What’s changed on the new V5C?
9th Apr, 2020
In case you’re wondering, your V5C is your vehicle logbook, and its job is basically to identify the owner of a vehicle for the DVLA. After a redesign in 2016, new V5Cs began to be distributed in April 2019. These have now been in circulation for a full 12 months, which means if you’ve bought a car in the past year, or you’re planning on buying one soon, you might find that the document has changed a bit from its older iterations. So we’ll be summing up those changes for you really quickly, as having your V5C is also something you’re going to need when you come to scrap your car.
What is your V5C, or vehicle logbook?
Your V5C (sometimes known as a vehicle logbook) proves who is the vehicle’s registered keeper, and contains key specific details of a vehicle. You’ll need it to inform the DVLA of a change of ownership, or any change of the owner’s name or address. You’ll also need it to notify the DVLA if your vehicle has been modified in any way, or scrapped, or written off.
Amongst the key details it contains are:
- Your car registration
- The date the car was registered
- Its colour
- Its engine size
The changes to the V5C
As you’ll see, there have been quite a few changes in total. Most of them are designed to make things more straightforward and less confusing for drivers, as well as cut down on unnecessary admin for car owners and DVLA staff alike. Here are all of the major ones.
On the front cover:
- The reference number has been moved to the top of the document.
- The name and address has also been moved to the front cover.
- A new message has been added that says: “Don’t share, keep it safe.” Hopefully you’re doing that anyway, but the idea is to promote security awareness amongst drivers, cutting down on possible fraud.
- One of the most striking changes is a multi-coloured guidance section at the bottom of the front page, helping drivers to quickly spot the section they’re looking for.
- A prominent enforcements message has been added to the front page, keeping vehicle licensing compliance at the forefront of drivers’ minds.
- The date of acquisition has been moved to just below the document reference number
The changes inside:
- The vehicle details have had a reshuffle to allow room for extra fields, so drivers can provide any extra information that might be required
- The change of keeper section and the change of name or address sections have been moved further apart, cutting down on possible confusion for drivers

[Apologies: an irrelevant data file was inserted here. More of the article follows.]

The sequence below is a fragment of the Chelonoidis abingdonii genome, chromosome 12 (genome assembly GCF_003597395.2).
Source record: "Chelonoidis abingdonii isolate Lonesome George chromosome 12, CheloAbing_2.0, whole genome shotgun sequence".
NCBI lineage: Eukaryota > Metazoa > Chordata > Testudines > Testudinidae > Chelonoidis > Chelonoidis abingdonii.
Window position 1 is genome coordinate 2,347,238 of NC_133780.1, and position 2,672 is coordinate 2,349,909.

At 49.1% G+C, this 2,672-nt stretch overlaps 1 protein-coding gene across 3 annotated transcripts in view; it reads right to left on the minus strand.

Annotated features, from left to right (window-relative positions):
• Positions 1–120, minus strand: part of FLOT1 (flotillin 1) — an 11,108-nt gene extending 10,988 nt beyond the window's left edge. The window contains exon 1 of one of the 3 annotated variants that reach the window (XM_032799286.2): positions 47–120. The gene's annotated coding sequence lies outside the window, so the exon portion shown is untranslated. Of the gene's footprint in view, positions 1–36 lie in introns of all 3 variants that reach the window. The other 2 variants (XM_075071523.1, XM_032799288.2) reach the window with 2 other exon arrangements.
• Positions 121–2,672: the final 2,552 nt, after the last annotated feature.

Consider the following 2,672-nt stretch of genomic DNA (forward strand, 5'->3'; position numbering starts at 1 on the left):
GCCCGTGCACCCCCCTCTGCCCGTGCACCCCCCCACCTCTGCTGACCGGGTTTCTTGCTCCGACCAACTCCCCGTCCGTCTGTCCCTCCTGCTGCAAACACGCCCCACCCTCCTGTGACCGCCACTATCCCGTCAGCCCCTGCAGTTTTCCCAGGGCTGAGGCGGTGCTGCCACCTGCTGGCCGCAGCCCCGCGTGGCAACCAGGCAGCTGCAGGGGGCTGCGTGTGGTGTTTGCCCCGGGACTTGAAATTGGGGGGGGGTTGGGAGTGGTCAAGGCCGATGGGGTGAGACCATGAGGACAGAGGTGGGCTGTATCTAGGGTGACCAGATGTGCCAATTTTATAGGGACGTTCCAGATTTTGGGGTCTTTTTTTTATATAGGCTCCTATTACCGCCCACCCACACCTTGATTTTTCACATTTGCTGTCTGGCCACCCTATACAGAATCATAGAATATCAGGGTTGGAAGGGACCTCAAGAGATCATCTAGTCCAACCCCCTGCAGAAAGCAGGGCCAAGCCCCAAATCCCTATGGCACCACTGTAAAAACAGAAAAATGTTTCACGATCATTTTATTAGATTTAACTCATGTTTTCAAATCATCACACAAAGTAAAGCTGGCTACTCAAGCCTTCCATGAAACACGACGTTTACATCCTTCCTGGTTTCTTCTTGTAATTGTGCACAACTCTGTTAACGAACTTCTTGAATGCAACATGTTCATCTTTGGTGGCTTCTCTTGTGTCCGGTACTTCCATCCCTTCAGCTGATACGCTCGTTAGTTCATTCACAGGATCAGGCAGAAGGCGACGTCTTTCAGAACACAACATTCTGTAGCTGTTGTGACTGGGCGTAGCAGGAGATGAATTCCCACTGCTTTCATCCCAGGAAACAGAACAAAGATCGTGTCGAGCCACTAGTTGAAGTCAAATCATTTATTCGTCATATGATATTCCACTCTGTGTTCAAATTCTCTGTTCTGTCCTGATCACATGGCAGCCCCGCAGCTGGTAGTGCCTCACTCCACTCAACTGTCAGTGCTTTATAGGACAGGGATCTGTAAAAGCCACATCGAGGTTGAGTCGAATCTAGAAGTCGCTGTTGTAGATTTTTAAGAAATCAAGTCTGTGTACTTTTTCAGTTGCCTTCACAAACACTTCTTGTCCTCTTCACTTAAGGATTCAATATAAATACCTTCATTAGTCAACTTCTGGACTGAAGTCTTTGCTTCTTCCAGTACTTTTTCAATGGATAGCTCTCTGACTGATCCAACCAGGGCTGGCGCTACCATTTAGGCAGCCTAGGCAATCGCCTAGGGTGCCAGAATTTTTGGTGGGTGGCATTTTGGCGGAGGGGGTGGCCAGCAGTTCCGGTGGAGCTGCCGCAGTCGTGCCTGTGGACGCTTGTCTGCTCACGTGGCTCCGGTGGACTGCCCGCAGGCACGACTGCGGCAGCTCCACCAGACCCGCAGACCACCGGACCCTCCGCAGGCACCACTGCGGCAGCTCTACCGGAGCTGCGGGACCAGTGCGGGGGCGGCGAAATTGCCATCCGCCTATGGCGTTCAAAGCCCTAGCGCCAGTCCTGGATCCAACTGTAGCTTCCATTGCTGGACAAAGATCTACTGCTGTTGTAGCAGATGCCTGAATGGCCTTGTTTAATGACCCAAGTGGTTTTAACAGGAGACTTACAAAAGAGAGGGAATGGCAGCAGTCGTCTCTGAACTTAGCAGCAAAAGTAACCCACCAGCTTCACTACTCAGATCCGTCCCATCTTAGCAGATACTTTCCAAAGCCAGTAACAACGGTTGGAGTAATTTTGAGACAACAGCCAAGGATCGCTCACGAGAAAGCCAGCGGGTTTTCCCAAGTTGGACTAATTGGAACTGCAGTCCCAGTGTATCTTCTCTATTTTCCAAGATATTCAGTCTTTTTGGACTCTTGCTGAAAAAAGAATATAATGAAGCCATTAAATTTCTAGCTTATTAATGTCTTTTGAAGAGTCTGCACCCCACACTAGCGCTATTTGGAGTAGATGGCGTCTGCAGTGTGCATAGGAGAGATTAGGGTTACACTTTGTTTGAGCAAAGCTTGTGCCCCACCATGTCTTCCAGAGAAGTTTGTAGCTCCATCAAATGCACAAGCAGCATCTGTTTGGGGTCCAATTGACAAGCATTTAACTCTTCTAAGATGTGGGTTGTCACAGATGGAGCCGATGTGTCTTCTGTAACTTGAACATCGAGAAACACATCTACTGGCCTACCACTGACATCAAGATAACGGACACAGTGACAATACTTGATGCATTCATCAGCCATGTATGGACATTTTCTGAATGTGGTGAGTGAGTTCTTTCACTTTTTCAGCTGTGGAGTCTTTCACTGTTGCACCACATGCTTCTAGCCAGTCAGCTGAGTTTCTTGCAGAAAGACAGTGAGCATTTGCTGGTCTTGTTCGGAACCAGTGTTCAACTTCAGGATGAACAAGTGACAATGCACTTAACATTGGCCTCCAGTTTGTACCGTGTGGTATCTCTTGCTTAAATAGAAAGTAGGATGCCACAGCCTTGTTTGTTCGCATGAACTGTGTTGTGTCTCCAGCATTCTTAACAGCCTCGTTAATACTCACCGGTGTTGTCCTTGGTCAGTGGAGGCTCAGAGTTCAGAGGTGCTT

- Drivers can now supply their contact details
- A new ‘country of export’ field has been added, for anyone who’s exporting their vehicle for more than 12 months
- Section 6 (the green slip) has had its name and address fields removed to prevent drivers from incorrectly returning it to the DVLA. It’s the sort of mistake that’s very easy to make, but unfortunately it can stop people from taxing their vehicle!
- Data capture boxes have been added
- The signature boxes have been removed, and replaced with red declarations
- A dual language format has been introduced, catering to both English and Welsh speakers
- The V5C has been serialised on the front cover and the back page, while the V5CW has been serialised across all 3 pages.
- A document reference number has been added to each section. (The aim behind this is partially to facilitate the gradual shift to online services.)
- Instructions have been simplified across the document.
- The perforations have also changed – now, the only perforated section is the green new keeper slip on the back.
If you’re scrapping your car, you’ll need to hand over your V5C but keep the yellow V5C/3 section as a notification of sale or transfer. You’ll then get a Certificate of Destruction a few weeks later, which is legal proof that you’re no longer responsible for the vehicle.
Now if you’ve lost your V5C, it’s obviously not the best news but happily it’s not the end of the world, as we can actually scrap your car without it. However, it’s always worth letting us know as soon as possible! And if you need to find out some vital information about your car in the meantime, you can visit www.gov.uk, and check the official DVLA portal, which should have all the information you need.